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*/30 */30 * * * python /root/get_top.py

I'm trying to run a script every 30 hours and 30 minutes. Is the syntax above proper for that?

I've had multiple people tell me that */30 is not a valid value for the hour column, since it's greater than 24. If that's true, how do I make a cron for a job that should run every 30 hours?

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up vote 4 down vote accepted

The simplest solution would probably be to run a cronjob more frequently and use a wrapper script to quit without doing anything if not enough time has passed.

To figure out how often you need to run, take the greatest common factor of cron's limits and your desired interval.

So, for "every 30 hours, 30 minutes", that'd be "every 30 minutes" and, for "every 30 hours", that'd be "every 6 hours" (The greatest common factor of 30 and 24)

You can implement the wrapper one of two ways:

First, you could store a timestamp in a file and then check if the time difference between now and the stored timestamp is greater than or equal to 30 hours and 30 minutes.

This seems simple enough, but has two potential gotchas that complicate the code:

  1. Failsafe parsing of the saved timestamp file
  2. Allowing for some wiggle forward and back when comparing timestamps since other things happening on the system will cause the actual interval to wiggle around.

The second option is to not store a timestamp file at all and, instead, do some math. This is also theoretically faster since the kernel can return the system time without querying the hard drive.

I haven't tested this for typos, but here's Python code for it that's been expanded out for clarity.

import os, time

full_interval = 1830 # (30 hours * 60 minutes) + 30 minutes
cron_interval = 30   #  30 minutes

minutes_since_epoch = time.time() // 60

allowed_back_skew = (cron_interval * 0.1)
sorta_delta = (minutes_since_epoch + allowed_back_skew) % full_interval

if sorta_delta < cron_interval:
    os.execlp('python', 'python', '/root/get_top.py')

Here's the idea behind it:

  1. Just as "a stopped clock is right twice a day", the value of minutes_since_epoch % full_interval will only be less than cron_interval once per full_interval.
  2. We need to fuzzy-match to account for variations caused by sharing resources with other processes.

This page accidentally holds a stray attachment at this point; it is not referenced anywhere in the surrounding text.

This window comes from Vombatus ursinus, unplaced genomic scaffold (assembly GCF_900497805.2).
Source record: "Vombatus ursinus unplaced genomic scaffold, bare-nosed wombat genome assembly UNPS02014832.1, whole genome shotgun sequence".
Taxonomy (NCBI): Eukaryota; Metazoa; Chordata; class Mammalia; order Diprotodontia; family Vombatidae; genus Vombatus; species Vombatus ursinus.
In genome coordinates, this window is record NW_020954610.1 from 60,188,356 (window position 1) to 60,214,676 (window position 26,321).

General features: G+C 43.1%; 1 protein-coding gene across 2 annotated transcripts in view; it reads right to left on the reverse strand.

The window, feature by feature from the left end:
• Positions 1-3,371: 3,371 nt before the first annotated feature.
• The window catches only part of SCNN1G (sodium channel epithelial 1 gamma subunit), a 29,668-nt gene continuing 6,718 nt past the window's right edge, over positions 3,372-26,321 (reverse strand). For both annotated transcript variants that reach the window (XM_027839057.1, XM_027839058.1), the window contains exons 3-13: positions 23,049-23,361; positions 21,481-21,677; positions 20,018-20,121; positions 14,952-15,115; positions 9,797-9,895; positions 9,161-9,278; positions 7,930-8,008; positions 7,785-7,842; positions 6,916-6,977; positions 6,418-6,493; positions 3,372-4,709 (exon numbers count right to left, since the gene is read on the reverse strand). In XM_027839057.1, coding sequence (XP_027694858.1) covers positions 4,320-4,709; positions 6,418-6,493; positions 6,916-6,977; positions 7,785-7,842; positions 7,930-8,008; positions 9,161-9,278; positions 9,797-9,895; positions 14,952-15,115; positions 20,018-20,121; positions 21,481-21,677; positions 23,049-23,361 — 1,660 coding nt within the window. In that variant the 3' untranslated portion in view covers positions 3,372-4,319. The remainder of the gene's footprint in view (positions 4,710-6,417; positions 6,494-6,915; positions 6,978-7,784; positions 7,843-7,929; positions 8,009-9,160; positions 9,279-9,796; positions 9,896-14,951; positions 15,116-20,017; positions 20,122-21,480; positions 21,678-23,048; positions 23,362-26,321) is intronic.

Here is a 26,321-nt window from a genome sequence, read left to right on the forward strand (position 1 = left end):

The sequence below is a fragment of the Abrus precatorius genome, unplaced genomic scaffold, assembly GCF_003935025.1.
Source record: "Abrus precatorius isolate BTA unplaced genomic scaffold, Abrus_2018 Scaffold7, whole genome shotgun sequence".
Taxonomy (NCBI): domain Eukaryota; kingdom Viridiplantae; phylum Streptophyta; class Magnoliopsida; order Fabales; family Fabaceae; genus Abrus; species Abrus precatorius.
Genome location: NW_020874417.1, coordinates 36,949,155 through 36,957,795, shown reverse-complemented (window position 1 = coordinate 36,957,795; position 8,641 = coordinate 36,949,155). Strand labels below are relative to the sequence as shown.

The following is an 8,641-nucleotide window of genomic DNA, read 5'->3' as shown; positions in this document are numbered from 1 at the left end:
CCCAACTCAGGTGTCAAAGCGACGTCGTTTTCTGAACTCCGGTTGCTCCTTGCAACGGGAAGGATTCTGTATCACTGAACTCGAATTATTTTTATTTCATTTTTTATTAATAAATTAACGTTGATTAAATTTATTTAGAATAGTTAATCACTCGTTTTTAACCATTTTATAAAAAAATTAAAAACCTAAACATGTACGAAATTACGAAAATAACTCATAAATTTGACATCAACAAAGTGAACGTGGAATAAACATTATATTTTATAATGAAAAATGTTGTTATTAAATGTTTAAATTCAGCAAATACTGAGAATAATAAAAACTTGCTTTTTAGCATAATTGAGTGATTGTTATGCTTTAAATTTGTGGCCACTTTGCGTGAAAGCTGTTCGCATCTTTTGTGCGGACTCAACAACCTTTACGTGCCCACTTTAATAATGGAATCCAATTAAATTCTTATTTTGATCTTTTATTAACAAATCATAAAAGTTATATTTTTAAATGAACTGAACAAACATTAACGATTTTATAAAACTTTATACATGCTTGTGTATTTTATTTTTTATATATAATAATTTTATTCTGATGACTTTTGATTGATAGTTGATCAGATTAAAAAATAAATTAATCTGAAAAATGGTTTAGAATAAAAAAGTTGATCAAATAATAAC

3. The easiest way to do this is to use [0, cron_interval) as a window within which a task must fall in order to be executed.
  4. To account for jitter in both directions, we slide the starting edge of the window back by 10% of its duration since running too early will be rare while running too late can happen any time the system is so bogged down that the wrapper script is delayed in calling time.time().

If, as I suspect, get_top.py is your own creation, just stick this at the top of it and change the check to

if sorta_delta > cron_interval:
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This is a pretty reasonable solution. – bahamat Mar 11 '14 at 4:20

Multiple people are correct. */30 is not valid in the hour column, because (in any column), */n means "every whatever which is divisible by n". That's usually explained as "every n whatevers", but that's not actually correct; for example, if you put */5 in the hours column, the script will run at 0:00, 5:00, 10:00, 15:00 and 20:00.

Also, the columns are independent of each other. If you put */10 in the hours column and 2,17 in the minutes column, the script will run at 0:02, 0:17, 10:02, 10:17, 20:02 and 20:17.

I don't know of an easy way to run a script every 1830 minutes. You could use the script to reschedule itself in 1830 minutes using the at command, but that's not very robust.

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Here's a method for doing what you want with the caveat that it will run every 30 hours from Unix's epoch time.

0 * * * * [ $(( $(date +%s) / 360 % 30 )) -eq 0 ] && your_command

This will run every hour, performing a calculation to determine if this hour is divisible by 30. If it is the modulo division (% 30) will return a 0 thus signifying that we're in a 30th hour situation. If this is the case then your command (your_command) will execute.

As others have mentioned you cannot do what you want using the */30 since those values exceed the value of that particular time field in cron.

You can adjust the above example further if you need to skew it 30 minutes either by adjusting the cron (for example using 30 instead of 0) or by adding 30 to the conditional block.

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Keep in mind that in some (many?) implementations of cron, % needs to be escaped as %%. It has a special behavior to pass the string following % as stdin. – cpugeniusmv Mar 12 '14 at 13:31
@cpugeniusmv - Good to know, thanks for the info. – slm Mar 12 '14 at 14:14

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